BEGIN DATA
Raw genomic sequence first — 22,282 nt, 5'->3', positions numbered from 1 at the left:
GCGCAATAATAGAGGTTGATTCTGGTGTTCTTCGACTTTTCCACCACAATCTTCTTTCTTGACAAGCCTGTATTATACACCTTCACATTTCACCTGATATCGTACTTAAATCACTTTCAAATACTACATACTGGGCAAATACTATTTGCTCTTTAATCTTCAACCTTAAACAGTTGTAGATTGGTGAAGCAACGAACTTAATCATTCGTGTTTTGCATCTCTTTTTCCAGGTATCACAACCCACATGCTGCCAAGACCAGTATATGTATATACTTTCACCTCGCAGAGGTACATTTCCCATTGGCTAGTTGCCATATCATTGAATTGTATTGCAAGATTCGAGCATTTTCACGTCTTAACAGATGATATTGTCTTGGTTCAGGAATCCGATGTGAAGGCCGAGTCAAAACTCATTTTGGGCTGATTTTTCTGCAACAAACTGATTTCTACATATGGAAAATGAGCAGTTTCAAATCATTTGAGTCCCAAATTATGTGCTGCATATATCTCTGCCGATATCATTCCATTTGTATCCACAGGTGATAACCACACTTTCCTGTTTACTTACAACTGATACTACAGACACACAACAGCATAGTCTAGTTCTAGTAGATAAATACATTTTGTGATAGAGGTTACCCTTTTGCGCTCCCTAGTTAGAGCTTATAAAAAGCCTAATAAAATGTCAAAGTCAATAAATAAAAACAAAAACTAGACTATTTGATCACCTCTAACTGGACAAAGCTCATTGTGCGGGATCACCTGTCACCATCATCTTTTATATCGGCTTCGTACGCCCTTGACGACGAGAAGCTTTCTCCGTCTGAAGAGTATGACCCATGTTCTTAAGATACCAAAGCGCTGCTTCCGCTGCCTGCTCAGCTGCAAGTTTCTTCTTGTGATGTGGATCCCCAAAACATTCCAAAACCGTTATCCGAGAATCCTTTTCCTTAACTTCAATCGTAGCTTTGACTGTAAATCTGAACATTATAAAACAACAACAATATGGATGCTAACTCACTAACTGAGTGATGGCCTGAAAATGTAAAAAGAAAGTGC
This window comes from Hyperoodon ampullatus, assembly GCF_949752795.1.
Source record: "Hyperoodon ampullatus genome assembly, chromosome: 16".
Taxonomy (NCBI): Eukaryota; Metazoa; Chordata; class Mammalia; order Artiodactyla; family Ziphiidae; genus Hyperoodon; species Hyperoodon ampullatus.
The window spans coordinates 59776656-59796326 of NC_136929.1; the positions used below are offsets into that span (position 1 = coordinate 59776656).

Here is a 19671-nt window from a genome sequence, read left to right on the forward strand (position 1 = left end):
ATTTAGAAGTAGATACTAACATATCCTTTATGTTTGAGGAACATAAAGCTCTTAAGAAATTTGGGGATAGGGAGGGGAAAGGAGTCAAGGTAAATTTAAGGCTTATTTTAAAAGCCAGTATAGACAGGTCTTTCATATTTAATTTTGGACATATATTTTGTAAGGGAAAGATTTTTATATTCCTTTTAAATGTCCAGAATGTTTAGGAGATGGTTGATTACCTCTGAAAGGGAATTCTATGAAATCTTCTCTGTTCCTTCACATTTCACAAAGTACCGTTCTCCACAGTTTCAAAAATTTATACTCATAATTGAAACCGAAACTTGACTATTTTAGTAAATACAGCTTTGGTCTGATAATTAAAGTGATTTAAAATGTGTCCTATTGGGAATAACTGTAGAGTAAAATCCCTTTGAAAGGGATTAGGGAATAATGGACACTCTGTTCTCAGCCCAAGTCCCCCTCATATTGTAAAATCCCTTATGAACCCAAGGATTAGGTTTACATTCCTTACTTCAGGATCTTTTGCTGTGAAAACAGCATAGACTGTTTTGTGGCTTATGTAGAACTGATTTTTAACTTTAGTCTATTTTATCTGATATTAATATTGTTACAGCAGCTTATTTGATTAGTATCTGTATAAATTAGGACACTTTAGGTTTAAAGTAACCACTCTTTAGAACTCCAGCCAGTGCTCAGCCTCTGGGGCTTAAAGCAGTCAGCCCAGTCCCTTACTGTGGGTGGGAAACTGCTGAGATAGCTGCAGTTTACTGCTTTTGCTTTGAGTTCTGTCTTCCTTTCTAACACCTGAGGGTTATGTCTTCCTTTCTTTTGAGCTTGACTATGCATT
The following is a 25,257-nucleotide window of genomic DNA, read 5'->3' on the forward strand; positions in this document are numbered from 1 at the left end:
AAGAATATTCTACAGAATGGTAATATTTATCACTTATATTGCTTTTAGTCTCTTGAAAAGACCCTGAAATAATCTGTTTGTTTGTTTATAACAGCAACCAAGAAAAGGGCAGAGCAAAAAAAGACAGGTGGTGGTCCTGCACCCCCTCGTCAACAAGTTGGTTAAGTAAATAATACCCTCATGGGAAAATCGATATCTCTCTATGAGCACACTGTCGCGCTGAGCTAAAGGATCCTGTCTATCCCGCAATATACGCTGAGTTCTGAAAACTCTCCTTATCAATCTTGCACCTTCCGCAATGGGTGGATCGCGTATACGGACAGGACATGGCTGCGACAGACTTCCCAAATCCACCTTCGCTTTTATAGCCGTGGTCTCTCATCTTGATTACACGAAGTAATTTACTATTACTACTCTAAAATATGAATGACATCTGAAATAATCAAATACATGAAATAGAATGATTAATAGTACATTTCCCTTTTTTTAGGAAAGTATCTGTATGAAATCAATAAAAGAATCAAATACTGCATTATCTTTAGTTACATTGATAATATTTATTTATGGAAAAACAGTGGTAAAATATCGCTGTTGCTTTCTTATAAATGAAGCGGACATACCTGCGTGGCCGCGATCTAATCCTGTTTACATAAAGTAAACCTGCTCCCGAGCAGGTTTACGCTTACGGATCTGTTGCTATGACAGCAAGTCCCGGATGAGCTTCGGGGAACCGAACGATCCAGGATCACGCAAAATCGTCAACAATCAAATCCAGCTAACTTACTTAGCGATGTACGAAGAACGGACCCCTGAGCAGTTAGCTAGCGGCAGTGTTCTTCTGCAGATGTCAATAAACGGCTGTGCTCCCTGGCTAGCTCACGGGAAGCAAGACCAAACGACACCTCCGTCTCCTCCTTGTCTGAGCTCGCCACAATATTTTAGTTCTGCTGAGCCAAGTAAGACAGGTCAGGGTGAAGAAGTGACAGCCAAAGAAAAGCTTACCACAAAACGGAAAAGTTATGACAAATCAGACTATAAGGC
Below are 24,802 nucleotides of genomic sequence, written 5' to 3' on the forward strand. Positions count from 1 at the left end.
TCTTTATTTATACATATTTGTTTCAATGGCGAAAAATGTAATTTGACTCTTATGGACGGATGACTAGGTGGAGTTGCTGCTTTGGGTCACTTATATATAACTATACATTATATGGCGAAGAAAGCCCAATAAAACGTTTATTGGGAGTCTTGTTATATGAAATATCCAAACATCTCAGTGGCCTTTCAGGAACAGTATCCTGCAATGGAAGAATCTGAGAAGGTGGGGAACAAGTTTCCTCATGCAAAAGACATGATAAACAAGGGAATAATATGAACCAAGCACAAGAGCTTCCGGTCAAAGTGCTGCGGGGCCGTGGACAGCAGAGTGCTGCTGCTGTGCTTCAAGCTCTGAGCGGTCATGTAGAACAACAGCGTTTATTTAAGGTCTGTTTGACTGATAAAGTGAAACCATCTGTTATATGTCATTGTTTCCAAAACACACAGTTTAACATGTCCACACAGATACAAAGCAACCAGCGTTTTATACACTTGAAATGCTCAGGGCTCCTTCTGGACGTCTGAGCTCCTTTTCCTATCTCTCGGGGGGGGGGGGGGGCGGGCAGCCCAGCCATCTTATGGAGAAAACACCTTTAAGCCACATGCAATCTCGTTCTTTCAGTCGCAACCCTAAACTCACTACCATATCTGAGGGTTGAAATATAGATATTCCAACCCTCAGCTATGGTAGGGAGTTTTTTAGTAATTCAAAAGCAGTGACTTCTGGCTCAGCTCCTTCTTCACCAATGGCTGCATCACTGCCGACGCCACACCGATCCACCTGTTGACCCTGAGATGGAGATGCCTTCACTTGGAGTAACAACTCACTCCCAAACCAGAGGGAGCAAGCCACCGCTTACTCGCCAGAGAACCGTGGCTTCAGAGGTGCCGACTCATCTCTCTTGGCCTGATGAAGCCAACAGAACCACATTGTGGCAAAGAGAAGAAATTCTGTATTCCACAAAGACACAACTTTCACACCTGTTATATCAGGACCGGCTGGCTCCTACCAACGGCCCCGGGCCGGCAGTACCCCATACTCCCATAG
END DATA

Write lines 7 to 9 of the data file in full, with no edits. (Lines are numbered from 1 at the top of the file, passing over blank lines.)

Here is a 19671-nt window from a genome sequence, read left to right on the forward strand (position 1 = left end):
ATTTAGAAGTAGATACTAACATATCCTTTATGTTTGAGGAACATAAAGCTCTTAAGAAATTTGGGGATAGGGAGGGGAAAGGAGTCAAGGTAAATTTAAGGCTTATTTTAAAAGCCAGTATAGACAGGTCTTTCATATTTAATTTTGGACATATATTTTGTAAGGGAAAGATTTTTATATTCCTTTTAAATGTCCAGAATGTTTAGGAGATGGTTGATTACCTCTGAAAGGGAATTCTATGAAATCTTCTCTGTTCCTTCACATTTCACAAAGTACCGTTCTCCACAGTTTCAAAAATTTATACTCATAATTGAAACCGAAACTTGACTATTTTAGTAAATACAGCTTTGGTCTGATAATTAAAGTGATTTAAAATGTGTCCTATTGGGAATAACTGTAGAGTAAAATCCCTTTGAAAGGGATTAGGGAATAATGGACACTCTGTTCTCAGCCCAAGTCCCCCTCATATTGTAAAATCCCTTATGAACCCAAGGATTAGGTTTACATTCCTTACTTCAGGATCTTTTGCTGTGAAAACAGCATAGACTGTTTTGTGGCTTATGTAGAACTGATTTTTAACTTTAGTCTATTTTATCTGATATTAATATTGTTACAGCAGCTTATTTGATTAGTATCTGTATAAATTAGGACACTTTAGGTTTAAAGTAACCACTCTTTAGAACTCCAGCCAGTGCTCAGCCTCTGGGGCTTAAAGCAGTCAGCCCAGTCCCTTACTGTGGGTGGGAAACTGCTGAGATAGCTGCAGTTTACTGCTTTTGCTTTGAGTTCTGTCTTCCTTTCTAACACCTGAGGGTTATGTCTTCCTTTCTTTTGAGCTTGACTATGCATT
The following is a 25,257-nucleotide window of genomic DNA, read 5'->3' on the forward strand; positions in this document are numbered from 1 at the left end: